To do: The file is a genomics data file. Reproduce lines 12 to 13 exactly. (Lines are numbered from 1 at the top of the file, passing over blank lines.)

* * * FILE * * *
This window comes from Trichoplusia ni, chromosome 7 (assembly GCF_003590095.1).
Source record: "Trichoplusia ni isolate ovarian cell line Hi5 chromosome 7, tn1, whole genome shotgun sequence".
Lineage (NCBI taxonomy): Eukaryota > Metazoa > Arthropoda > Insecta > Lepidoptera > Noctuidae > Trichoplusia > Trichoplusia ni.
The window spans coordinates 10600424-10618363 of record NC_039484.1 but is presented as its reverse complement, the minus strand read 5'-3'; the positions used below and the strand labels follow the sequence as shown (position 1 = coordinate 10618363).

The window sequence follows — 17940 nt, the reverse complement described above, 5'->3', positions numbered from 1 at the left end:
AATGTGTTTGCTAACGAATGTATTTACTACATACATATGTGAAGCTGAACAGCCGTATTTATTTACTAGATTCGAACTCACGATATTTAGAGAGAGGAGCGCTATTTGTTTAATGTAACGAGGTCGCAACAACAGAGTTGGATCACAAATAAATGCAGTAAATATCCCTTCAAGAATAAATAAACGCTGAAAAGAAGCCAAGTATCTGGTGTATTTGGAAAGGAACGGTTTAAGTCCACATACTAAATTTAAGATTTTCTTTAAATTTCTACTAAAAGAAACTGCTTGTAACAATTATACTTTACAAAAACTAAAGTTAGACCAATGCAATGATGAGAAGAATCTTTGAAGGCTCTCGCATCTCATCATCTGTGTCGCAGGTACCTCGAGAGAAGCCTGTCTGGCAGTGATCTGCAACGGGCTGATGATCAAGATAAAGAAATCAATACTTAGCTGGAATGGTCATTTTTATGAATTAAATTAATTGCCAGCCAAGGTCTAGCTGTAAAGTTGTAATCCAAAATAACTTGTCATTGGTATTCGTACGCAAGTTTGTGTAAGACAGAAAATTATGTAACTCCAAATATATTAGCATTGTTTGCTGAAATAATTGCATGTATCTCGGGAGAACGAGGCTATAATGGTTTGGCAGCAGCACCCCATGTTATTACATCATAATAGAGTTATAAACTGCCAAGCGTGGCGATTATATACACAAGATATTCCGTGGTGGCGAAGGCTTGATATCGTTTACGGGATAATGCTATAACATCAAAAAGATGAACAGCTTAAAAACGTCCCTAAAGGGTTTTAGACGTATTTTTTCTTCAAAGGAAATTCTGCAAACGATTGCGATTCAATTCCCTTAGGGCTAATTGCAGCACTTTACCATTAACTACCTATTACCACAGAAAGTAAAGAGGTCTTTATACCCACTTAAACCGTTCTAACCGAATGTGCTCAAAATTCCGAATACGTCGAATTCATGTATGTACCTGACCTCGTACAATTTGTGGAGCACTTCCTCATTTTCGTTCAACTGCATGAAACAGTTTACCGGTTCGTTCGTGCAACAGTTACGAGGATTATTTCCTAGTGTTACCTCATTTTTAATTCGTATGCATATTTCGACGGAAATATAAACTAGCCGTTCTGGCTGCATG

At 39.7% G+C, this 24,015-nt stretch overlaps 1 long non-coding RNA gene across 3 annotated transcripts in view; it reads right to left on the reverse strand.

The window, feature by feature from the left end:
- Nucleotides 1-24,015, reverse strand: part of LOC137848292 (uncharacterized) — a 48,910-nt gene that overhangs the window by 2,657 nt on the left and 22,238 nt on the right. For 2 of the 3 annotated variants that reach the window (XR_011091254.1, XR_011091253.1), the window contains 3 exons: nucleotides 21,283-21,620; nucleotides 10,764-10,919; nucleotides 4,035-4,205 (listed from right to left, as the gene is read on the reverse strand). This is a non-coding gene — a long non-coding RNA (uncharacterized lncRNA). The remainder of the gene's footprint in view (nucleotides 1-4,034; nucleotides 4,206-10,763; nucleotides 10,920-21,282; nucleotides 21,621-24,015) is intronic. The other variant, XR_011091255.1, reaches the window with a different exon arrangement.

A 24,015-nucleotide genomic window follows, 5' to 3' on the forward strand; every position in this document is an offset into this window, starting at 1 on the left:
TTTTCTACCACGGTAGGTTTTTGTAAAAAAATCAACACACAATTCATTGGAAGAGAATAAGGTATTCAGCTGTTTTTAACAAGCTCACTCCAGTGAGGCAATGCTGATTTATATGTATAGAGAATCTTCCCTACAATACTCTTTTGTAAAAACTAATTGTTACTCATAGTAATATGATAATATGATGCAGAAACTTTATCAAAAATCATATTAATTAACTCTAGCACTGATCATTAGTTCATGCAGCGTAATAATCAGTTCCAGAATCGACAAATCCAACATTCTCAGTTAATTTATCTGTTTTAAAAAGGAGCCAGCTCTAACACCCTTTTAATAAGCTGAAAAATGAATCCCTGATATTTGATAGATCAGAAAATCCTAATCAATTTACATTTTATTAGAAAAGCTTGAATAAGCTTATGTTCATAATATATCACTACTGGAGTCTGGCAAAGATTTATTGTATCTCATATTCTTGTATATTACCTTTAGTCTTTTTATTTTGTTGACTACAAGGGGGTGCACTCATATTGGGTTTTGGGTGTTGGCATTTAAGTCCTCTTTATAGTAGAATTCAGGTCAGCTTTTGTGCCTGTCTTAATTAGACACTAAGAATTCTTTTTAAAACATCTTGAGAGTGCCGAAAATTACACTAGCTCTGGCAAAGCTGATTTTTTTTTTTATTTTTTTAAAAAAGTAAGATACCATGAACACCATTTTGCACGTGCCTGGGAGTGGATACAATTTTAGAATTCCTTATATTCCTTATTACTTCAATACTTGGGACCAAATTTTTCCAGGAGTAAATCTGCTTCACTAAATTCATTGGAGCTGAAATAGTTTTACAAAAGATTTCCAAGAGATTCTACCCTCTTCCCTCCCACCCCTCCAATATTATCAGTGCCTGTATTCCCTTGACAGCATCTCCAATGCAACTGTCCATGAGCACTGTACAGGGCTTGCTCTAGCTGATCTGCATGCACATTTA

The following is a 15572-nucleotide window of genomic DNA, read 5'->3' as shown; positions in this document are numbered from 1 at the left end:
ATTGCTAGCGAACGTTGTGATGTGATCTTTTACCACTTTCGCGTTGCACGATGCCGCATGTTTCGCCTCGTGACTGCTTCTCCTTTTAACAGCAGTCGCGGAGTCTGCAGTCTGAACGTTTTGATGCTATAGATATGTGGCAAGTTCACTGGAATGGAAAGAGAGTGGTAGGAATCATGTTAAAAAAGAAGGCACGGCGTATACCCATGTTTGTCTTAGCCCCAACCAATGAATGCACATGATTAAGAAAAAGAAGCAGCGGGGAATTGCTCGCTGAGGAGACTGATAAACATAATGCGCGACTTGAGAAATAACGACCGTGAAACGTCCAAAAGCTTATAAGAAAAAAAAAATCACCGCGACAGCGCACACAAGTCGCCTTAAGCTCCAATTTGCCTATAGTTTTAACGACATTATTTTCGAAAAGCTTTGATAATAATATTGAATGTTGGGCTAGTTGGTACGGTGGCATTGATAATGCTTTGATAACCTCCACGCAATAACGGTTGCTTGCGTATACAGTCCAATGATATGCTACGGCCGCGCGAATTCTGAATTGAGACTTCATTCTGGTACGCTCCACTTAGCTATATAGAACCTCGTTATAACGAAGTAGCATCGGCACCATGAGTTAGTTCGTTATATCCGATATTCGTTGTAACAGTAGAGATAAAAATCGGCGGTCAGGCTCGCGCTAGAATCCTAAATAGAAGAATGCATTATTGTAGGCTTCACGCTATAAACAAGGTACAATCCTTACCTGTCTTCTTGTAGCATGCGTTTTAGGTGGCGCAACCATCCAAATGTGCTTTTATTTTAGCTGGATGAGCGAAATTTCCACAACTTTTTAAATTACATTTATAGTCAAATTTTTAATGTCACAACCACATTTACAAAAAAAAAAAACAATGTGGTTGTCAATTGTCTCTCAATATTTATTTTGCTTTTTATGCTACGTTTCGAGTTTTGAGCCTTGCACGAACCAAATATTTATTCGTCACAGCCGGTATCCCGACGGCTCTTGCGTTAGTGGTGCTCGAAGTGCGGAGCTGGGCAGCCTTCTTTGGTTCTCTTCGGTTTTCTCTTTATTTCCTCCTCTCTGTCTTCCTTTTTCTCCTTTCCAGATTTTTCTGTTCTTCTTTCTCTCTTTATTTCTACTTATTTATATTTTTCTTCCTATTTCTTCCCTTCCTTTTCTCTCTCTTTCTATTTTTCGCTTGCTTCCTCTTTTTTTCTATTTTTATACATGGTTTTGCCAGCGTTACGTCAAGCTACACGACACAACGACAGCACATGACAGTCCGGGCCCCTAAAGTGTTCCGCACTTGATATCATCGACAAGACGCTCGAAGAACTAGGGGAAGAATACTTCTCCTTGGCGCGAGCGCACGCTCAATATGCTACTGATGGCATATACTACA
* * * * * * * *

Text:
The following is a 15572-nucleotide window of genomic DNA, read 5'->3' as shown; positions in this document are numbered from 1 at the left end:
ATTGCTAGCGAACGTTGTGATGTGATCTTTTACCACTTTCGCGTTGCACGATGCCGCATGTTTCGCCTCGTGACTGCTTCTCCTTTTAACAGCAGTCGCGGAGTCTGCAGTCTGAACGTTTTGATGCTATAGATATGTGGCAAGTTCACTGGAATGGAAAGAGAGTGGTAGGAATCATGTTAAAAAAGAAGGCACGGCGTATACCCATGTTTGTCTTAGCCCCAACCAATGAATGCACATGATTAAGAAAAAGAAGCAGCGGGGAATTGCTCGCTGAGGAGACTGATAAACATAATGCGCGACTTGAGAAATAACGACCGTGAAACGTCCAAAAGCTTATAAGAAAAAAAAAATCACCGCGACAGCGCACACAAGTCGCCTTAAGCTCCAATTTGCCTATAGTTTTAACGACATTATTTTCGAAAAGCTTTGATAATAATATTGAATGTTGGGCTAGTTGGTACGGTGGCATTGATAATGCTTTGATAACCTCCACGCAATAACGGTTGCTTGCGTATACAGTCCAATGATATGCTACGGCCGCGCGAATTCTGAATTGAGACTTCATTCTGGTACGCTCCACTTAGCTATATAGAACCTCGTTATAACGAAGTAGCATCGGCACCATGAGTTAGTTCGTTATATCCGATATTCGTTGTAACAGTAGAGATAAAAATCGGCGGTCAGGCTCGCGCTAGAATCCTAAATAGAAGAATGCATTATTGTAGGCTTCACGCTATAAACAAGGTACAATCCTTACCTGTCTTCTTGTAGCATGCGTTTTAGGTGGCGCAACCATCCAAATGTGCTTTTATTTTAGCTGGATGAGCGAAATTTCCACAACTTTTTAAATTACATTTATAGTCAAATTTTTAATGTCACAACCACATTTACAAAAAAAAAAAACAATGTGGTTGTCAATTGTCTCTCAATATTTATTTTGCTTTTTATGCTACGTTTCGAGTTTTGAGCCTTGCACGAACCAAATATTTATTCGTCACAGCCGGTATCCCGACGGCTCTTGCGTTAGTGGTGCTCGAAGTGCGGAGCTGGGCAGCCTTCTTTGGTTCTCTTCGGTTTTCTCTTTATTTCCTCCTCTCTGTCTTCCTTTTTCTCCTTTCCAGATTTTTCTGTTCTTCTTTCTCTCTTTATTTCTACTTATTTATATTTTTCTTCCTATTTCTTCCCTTCCTTTTCTCTCTCTTTCTATTTTTCGCTTGCTTCCTCTTTTTTTCTATTTTTATACATGGTTTTGCCAGCGTTACGTCAAGCTACACGACACAACGACAGCACATGACAGTCCGGGCCCCTAAAGTGTTCCGCACTTGATATCATCGACAAGACGCTCGAAGAACTAGGGGAAGAATACTTCTCCTTGGCGCGAGCGCACGCTCAATATGCTACTGATGGCATATACTACA